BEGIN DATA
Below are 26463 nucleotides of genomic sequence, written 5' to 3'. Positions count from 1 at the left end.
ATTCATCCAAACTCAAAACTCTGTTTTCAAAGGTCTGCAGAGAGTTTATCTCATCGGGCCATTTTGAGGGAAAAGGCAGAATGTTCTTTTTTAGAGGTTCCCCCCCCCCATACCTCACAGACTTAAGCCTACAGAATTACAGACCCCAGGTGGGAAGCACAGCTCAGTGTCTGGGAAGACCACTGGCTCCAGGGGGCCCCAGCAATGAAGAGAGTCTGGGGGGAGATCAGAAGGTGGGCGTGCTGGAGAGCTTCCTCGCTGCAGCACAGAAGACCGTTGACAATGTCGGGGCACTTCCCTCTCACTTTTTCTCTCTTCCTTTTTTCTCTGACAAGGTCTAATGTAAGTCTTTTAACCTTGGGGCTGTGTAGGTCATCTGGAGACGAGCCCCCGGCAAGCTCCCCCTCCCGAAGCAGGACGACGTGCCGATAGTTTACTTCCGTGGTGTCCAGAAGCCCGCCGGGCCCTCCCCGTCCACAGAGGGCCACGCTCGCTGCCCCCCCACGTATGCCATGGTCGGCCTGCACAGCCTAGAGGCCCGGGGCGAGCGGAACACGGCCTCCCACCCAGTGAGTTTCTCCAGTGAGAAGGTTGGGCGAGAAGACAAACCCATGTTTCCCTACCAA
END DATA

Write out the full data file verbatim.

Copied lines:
Below are 26463 nucleotides of genomic sequence, written 5' to 3'. Positions count from 1 at the left end.
ATTCATCCAAACTCAAAACTCTGTTTTCAAAGGTCTGCAGAGAGTTTATCTCATCGGGCCATTTTGAGGGAAAAGGCAGAATGTTCTTTTTTAGAGGTTCCCCCCCCCCATACCTCACAGACTTAAGCCTACAGAATTACAGACCCCAGGTGGGAAGCACAGCTCAGTGTCTGGGAAGACCACTGGCTCCAGGGGGCCCCAGCAATGAAGAGAGTCTGGGGGGAGATCAGAAGGTGGGCGTGCTGGAGAGCTTCCTCGCTGCAGCACAGAAGACCGTTGACAATGTCGGGGCACTTCCCTCTCACTTTTTCTCTCTTCCTTTTTTCTCTGACAAGGTCTAATGTAAGTCTTTTAACCTTGGGGCTGTGTAGGTCATCTGGAGACGAGCCCCCGGCAAGCTCCCCCTCCCGAAGCAGGACGACGTGCCGATAGTTTACTTCCGTGGTGTCCAGAAGCCCGCCGGGCCCTCCCCGTCCACAGAGGGCCACGCTCGCTGCCCCCCCACGTATGCCATGGTCGGCCTGCACAGCCTAGAGGCCCGGGGCGAGCGGAACACGGCCTCCCACCCAGTGAGTTTCTCCAGTGAGAAGGTTGGGCGAGAAGACAAACCCATGTTTCCCTACCAA